I certainly don’t want to be a Chicken Little over every little perceived incident of insult or wrongdoing, but the blatant anti-Semitism evidenced in today’s media venues is real and will kill us all if left unchecked. A young, idealistic student has a lot to learn, and he will, but the majority of people – Jewish and non-Jewish, young and not so young – turn their heads away or dismiss these incidents as non-lethal expressions of freedom of speech.

I am all for freedom of speech and expression, even ugly speech and expression, but that does not mean I do not take these utterances seriously or that I dismiss them as “just words.” I pay attention and I take note. I also vote. I will never support any candidate who does not respond decisively against persons and organizations espousing any sort of anti-Semitism. Everybody has a stake in this. Our world is very small and it won’t take much to destroy it. That young Jewish UCLA student reminded me of a young African American girl I knew several years ago who told me there is no longer any racism – we are now a “post-racial” society.

Only the young can proclaim the death of prejudice. It is both a blessing and a curse to be so idealistic. You and other Holocaust survivors are the still-vibrant reminders of what can and will happen if we ignore the clarion call of evildoers. It’s a shame, because they tell us far in advance what they intend to do to us. What could be clearer?

Letter 2: A Child of Holocaust Survivors

Dear Rebbetzin Jungreis,

I was appalled by the letter from that secular Jewish UCLA student. I know there are many Jews who are disconnected from their people and their heritage, but in this letter I detected a sentiment that bordered on Jewish self-hate. It’s one thing to be non-observant but something else again to accuse your own brethren of paranoia at a time when blatant anti-Semitism saturates the world.

I am the child of survivors. Both my mother and father experienced barbaric torture and unremitting agony in the death camps of Hitler. They emerged from that nightmare as living skeletons – forever scarred by that unspeakable, satanic evil that was thrust upon them. If my parents, of blessed memory, were alive today and were to read the letter from that UCLA student, they would tremble in disbelief. They would cry out and ask, “Could it be that a Jewish student would deny the continued existence of anti-Semitism when survivors of the Holocaust are still alive? When concentration camps, gas chambers and crematoria are still standing in place testifying to the unremitting horror of what occurred there? Could it be?”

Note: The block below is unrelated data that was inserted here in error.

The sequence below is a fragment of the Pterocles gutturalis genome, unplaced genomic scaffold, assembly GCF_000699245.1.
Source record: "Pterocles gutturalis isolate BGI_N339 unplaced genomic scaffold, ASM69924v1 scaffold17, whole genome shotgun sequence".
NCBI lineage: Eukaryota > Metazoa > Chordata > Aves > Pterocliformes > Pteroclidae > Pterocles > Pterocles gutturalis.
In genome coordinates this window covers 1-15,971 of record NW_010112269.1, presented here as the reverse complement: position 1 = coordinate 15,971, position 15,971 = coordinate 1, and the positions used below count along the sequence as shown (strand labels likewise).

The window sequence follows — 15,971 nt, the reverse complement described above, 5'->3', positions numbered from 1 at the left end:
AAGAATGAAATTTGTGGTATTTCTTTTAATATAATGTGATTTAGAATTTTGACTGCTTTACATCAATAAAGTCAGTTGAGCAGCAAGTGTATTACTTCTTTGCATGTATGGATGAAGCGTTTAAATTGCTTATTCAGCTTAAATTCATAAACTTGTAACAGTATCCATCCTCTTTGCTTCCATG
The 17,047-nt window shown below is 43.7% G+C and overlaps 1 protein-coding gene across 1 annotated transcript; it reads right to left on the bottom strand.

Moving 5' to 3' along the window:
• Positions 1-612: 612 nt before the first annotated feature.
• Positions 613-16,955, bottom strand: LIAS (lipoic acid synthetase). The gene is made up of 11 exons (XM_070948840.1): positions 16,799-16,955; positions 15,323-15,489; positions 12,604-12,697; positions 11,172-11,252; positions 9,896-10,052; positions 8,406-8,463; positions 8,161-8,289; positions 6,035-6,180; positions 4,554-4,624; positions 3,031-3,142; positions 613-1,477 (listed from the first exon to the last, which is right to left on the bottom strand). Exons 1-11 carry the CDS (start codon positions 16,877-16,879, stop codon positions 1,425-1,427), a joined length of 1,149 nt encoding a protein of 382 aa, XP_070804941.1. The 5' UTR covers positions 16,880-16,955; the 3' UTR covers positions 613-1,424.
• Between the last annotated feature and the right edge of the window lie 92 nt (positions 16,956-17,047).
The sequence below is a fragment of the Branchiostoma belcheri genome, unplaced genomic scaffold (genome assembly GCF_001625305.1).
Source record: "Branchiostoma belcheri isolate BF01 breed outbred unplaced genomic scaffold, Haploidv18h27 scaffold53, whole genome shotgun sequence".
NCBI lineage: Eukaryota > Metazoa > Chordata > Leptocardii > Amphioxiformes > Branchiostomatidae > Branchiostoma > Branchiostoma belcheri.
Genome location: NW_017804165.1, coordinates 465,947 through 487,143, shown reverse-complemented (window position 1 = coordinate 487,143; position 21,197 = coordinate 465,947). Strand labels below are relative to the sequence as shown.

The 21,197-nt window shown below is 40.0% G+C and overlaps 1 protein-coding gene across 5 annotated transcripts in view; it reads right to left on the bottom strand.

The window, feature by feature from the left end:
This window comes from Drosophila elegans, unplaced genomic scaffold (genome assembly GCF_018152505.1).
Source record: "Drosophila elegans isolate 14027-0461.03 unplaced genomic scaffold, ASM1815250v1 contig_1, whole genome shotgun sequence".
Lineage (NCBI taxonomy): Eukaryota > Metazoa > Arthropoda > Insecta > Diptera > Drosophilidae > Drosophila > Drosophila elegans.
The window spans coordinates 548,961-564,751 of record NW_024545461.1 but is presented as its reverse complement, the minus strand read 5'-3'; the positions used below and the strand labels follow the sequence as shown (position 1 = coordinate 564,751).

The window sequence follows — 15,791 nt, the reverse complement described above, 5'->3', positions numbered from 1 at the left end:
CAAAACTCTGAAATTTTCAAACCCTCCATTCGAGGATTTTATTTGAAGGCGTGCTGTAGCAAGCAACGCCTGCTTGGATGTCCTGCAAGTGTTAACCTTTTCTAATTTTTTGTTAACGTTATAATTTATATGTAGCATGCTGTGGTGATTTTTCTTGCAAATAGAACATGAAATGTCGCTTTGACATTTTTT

As the child of survivors, I believed that Jews, no matter their persuasion, share this collective pain of the Holocaust that is forever engraved upon every Jewish heart and soul.

To my great shock, I’ve slowly discovered this is not the case. Not only are there those among us who believe the Holocaust has been overplayed, that it’s time to forget it and move on; there are also those among us who believe Jews are guilty of bias against Arabs and are blind to the suffering of the Muslims – the new downtrodden, exploited people of our generation. Sadly, many Jews have become “self-haters” and have joined forces with those who scheme to annihilate us – and even more Jews have chosen to abandon ship and have disassociated themselves from their people and their heritage.

Not only is that UCLA student off the mark, not only does he have a self-hating attitude, but he has obviously joined with those who hate us and hide their anti-Semitism behind the cloak of anti-Zionism – and he refuses to understand that, in the end, it is all the same: anti-Zionism is the politically correct way of expressing anti-Semitism.

I hope you will publish my letter and I anxiously await your response to this misguided student.

A Secular Jewish College Student Responds

Wednesday, March 9th, 2011

Dear Rebbetzin Jungreis:

I am not Orthodox, nor am I actively involved in Jewish life. My background is Reform. My family attends High Holiday services; we are not kosher, but my parents have a seder on Passover – though we don’t strictly observe the law of not eating bread during the entire holiday. My parents would never consider bringing really non-kosher food like ham or bacon into the house, though they do eat everything in restaurants. They are devoted to the land of Israel and they raised us with good Jewish values, and I visited Israel with our Temple youth group.